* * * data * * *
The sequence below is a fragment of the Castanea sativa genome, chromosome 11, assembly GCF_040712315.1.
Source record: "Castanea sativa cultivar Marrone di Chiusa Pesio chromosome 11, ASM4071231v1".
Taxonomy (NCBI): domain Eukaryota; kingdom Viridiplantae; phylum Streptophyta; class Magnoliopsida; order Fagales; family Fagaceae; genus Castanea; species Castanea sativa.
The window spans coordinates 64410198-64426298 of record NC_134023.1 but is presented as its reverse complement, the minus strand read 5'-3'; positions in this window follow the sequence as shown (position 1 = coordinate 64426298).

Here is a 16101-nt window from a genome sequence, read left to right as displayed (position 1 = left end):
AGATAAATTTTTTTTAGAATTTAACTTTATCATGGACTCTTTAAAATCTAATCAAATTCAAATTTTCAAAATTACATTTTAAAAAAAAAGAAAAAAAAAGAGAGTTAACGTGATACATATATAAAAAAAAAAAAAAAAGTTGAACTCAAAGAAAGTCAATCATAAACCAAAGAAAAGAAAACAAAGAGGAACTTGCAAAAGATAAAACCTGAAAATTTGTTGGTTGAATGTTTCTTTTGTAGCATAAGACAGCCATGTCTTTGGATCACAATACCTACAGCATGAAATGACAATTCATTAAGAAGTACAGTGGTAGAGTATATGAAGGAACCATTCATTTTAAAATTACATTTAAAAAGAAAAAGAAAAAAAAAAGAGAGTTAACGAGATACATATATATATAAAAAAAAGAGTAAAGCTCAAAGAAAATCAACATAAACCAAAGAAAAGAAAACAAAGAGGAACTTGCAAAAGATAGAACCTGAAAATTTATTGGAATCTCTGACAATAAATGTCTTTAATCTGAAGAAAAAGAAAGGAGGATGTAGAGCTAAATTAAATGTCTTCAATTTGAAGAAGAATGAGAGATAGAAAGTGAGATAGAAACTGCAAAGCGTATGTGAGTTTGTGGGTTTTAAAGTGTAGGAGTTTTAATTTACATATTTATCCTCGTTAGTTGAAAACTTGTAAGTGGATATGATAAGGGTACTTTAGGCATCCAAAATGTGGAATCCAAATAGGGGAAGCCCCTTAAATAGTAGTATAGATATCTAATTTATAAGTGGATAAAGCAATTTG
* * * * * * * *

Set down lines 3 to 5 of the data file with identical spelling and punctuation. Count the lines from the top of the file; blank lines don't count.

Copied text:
Taxonomy (NCBI): domain Eukaryota; kingdom Viridiplantae; phylum Streptophyta; class Magnoliopsida; order Fagales; family Fagaceae; genus Castanea; species Castanea sativa.
The window spans coordinates 64410198-64426298 of record NC_134023.1 but is presented as its reverse complement, the minus strand read 5'-3'; positions in this window follow the sequence as shown (position 1 = coordinate 64426298).

Here is a 16101-nt window from a genome sequence, read left to right as displayed (position 1 = left end):